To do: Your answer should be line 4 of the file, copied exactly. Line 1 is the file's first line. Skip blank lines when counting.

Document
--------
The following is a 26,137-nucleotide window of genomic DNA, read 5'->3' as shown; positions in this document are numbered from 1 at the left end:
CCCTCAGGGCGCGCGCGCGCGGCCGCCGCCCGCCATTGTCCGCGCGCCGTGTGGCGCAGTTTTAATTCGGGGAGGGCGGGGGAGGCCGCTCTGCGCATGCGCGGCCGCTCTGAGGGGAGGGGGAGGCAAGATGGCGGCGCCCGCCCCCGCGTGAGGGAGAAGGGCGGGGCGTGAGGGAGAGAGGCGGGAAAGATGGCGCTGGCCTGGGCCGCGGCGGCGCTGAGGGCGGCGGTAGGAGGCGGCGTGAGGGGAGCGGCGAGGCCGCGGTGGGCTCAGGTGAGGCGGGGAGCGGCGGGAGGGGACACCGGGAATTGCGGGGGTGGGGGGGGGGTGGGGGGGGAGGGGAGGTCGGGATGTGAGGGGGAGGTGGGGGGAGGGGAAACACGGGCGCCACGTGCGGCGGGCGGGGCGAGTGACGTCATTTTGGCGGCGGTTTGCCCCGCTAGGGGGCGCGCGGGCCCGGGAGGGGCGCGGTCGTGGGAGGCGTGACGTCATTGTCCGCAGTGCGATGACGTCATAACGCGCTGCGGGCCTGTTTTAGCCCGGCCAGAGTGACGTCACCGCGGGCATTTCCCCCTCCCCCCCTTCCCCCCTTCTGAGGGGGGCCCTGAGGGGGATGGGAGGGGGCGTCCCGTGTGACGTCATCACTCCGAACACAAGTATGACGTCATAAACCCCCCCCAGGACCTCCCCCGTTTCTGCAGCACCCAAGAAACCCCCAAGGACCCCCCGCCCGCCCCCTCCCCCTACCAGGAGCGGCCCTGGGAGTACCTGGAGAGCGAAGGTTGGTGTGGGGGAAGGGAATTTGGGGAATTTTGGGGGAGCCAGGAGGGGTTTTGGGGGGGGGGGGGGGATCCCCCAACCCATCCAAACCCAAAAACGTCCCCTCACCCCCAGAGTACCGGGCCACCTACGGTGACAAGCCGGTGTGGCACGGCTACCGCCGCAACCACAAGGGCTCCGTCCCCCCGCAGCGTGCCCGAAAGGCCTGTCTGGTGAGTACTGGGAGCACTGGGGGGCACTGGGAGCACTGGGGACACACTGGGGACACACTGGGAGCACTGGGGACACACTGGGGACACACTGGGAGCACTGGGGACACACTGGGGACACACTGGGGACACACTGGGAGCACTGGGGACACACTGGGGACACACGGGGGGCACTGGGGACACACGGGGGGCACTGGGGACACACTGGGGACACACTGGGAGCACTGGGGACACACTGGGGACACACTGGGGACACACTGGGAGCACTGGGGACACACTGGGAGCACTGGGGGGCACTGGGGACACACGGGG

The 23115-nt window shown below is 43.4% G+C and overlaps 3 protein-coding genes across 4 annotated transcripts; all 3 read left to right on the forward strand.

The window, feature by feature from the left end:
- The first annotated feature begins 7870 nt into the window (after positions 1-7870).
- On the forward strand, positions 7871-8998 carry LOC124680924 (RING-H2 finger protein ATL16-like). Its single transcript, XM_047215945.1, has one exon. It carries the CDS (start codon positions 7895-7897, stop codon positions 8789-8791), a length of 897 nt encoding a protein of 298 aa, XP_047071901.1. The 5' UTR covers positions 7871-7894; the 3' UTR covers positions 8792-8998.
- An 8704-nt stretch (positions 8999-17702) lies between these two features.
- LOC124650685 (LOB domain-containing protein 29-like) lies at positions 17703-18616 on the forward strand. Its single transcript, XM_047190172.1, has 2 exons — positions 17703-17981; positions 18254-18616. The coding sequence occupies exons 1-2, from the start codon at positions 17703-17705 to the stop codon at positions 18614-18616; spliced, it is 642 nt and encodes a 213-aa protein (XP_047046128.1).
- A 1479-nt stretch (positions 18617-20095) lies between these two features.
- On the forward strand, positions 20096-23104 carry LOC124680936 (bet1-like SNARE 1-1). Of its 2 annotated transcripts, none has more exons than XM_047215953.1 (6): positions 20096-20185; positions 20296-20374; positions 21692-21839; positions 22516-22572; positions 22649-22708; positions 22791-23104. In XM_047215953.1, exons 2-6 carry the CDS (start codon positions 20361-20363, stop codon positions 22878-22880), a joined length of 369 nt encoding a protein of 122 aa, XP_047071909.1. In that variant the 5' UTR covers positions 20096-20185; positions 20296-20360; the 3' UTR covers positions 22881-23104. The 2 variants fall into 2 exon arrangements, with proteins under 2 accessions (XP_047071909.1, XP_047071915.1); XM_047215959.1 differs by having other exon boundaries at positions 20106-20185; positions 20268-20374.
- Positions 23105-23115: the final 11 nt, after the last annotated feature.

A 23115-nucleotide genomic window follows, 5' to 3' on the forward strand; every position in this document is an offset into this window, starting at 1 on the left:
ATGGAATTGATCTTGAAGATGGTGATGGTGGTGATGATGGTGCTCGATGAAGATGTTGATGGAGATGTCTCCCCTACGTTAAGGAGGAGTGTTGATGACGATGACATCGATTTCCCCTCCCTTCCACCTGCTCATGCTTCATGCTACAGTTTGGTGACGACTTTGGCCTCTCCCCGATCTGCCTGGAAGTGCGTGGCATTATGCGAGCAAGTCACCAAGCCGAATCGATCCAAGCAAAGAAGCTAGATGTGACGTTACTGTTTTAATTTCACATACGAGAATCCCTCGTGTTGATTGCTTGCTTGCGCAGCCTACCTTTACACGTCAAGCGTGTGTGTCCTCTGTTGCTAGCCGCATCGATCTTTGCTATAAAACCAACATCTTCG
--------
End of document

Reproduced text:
The window, feature by feature from the left end: